Cyber attacks that intend to disrupt or destroy critical infrastructure go after the control systems. Such systems are known as industrial control systems (ICS), they consist of software suites on central computers networked with sensors and machines of many kinds. They can automate manufacturing processes in factories, open valves in water pipelines, and collect information from electricity meters remotely. In the electricity sector ICSs are called supervisory control and data acquisition systems (SCADA).

Two attacks on energy control systems are worth noting – the infections of nuclear centrifuges in Iran in 2010 that were likely caused by the Stuxnet worm and the remote hacking of the Ukrainian electric grid in 2015. Stuxnet is a sophisticated computer worm that works its way through Windows operating systems and attacks programmable logic controllers, a hardware component in ICS. Stuxnet is the likely cause of nuclear centrifuge failures in Iran. Though its origin and intent have not been proven, the worm has now spread around the world, and India has been one of the most infected nations. It may have been responsible for solar panels failing on an Indian satellite in 2010.

The Ukrainian electrical attack occurred in December 2015 and consisted of coordinated hacks on three Ukrainian electricity distribution companies to shut down power to over 200,000 consumers. The attack took months to plan, as the hackers gained legitimate administrative credentials that allowed them to remotely access the SCADA systems controlling the grid. These attacks show how damaging cyber attacks can be.

Electricity Sector Vulnerabilities, Standards, and Regulations

India is stuck between an espionage driven China, and a Pakistan that is acting as a launch pad for terrorist attacks on Indian military instillations. In this atmosphere ICT deployments on critical infrastructure must be done with extreme care, but in the end, occasional ICT vulnerabilities are inevitable; therefore, the way to minimize risk is through information sharing and industry best practices.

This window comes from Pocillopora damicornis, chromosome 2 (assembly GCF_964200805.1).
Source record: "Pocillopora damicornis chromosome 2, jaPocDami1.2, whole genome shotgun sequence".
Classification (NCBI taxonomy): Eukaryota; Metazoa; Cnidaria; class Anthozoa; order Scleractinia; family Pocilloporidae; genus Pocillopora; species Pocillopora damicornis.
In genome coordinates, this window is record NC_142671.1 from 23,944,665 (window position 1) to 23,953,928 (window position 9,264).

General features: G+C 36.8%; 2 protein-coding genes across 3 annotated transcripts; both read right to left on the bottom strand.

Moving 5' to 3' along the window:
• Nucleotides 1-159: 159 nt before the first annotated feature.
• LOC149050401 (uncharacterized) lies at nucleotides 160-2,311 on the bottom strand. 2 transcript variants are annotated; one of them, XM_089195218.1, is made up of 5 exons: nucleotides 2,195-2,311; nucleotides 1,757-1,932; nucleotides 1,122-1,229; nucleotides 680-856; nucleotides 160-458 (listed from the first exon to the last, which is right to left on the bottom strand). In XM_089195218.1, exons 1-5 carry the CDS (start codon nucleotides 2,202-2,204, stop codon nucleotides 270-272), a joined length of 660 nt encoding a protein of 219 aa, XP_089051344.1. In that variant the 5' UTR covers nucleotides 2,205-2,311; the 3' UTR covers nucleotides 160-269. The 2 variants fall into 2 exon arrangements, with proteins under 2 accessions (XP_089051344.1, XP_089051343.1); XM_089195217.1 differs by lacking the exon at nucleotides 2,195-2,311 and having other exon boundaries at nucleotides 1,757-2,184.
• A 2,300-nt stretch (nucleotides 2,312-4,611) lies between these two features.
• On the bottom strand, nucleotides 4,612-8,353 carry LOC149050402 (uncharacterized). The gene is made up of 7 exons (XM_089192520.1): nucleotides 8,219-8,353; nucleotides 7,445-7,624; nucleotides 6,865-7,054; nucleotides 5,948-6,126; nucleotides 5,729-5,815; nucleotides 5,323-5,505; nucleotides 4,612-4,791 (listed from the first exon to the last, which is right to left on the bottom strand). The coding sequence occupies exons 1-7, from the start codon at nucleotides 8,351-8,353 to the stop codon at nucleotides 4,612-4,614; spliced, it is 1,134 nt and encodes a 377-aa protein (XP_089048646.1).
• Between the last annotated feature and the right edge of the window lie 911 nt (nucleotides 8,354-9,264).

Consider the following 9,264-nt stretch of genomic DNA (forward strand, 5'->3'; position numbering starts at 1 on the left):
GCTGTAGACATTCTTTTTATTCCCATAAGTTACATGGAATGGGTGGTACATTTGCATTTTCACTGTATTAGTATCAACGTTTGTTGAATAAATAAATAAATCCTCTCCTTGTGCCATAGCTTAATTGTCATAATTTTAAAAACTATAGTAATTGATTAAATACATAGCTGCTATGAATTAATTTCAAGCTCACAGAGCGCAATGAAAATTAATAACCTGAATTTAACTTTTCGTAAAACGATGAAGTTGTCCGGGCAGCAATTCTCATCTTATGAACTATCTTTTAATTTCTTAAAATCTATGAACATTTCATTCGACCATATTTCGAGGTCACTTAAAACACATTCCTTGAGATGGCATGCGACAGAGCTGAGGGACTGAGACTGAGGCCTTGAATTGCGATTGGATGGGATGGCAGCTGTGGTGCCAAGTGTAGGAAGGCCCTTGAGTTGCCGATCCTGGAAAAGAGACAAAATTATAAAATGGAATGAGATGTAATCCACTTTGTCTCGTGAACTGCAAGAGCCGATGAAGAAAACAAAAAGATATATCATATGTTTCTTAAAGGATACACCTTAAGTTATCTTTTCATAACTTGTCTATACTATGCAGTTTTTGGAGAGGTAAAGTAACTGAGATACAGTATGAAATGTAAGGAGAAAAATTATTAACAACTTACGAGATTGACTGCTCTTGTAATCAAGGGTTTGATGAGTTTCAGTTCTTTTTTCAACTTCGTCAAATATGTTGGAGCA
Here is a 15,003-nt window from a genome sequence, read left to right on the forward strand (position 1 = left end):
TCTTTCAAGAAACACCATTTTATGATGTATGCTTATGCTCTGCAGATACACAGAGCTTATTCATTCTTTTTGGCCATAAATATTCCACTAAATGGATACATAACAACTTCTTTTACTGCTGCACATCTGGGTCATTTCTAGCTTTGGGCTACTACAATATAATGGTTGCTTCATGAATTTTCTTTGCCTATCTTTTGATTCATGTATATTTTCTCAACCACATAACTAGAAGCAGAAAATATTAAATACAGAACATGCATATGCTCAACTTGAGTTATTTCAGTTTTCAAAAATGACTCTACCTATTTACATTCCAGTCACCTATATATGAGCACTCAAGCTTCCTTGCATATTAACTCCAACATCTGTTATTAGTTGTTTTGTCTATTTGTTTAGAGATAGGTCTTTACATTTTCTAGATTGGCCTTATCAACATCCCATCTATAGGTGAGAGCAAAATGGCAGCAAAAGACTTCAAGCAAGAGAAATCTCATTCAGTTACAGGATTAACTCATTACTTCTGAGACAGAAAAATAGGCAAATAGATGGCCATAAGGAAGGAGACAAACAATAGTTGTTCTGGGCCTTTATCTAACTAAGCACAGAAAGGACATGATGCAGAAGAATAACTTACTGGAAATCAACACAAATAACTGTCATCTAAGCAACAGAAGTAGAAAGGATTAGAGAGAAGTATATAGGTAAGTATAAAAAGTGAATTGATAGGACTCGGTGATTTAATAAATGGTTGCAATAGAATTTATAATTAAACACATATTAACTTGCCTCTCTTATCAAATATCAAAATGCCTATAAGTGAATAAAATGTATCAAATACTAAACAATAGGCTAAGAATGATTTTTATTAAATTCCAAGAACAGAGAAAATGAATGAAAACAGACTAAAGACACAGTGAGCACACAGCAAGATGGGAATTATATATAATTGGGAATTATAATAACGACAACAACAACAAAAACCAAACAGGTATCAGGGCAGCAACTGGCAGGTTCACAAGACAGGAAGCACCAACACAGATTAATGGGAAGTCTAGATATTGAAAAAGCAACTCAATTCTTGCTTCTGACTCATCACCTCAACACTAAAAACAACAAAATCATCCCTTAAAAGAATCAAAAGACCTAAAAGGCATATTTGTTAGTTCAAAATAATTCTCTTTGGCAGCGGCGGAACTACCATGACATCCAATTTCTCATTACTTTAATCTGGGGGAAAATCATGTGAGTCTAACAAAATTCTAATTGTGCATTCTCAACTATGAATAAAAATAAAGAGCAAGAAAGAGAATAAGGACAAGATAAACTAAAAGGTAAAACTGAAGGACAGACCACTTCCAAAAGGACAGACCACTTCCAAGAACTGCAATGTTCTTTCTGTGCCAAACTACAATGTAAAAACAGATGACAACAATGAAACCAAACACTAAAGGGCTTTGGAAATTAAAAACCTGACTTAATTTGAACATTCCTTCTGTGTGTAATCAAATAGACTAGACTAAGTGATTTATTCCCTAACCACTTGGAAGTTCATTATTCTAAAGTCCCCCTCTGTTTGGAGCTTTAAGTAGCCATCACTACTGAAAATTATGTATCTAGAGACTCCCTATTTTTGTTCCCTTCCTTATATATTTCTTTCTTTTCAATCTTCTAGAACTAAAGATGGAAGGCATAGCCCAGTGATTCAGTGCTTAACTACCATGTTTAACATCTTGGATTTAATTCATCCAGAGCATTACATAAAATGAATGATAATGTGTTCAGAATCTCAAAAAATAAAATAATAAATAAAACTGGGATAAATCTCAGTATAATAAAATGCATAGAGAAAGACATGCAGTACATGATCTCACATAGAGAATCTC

The current institutional and regulatory environment puts the sector at risk. Institutions to support information sharing and attack mitigation are inadequate, as are regulations requiring information sharing and industry best practices in cybersecurity. Furthermore, utilities are not equipped to deal with cybersecurity and government agencies lack the capacity to monitor and enforce standards.

The apex institutions for power sector cybersecurity are largely invisible, raising doubts about their capabilities. In 2010 the Ministry of Power created three CERTs, one for hydropower, one for thermal power, and one for transmission assets. An information sharing and analysis center (ISAC) has been proposed to centralize information on cyber vulnerabilities and incidents in the sector, but the ISAC is not operational. The National Critical Information Infrastructure Protection Centre began important advisory functions in 2014, but its operations are also not well covered in the media. The available information indicates that these institutions lack personnel.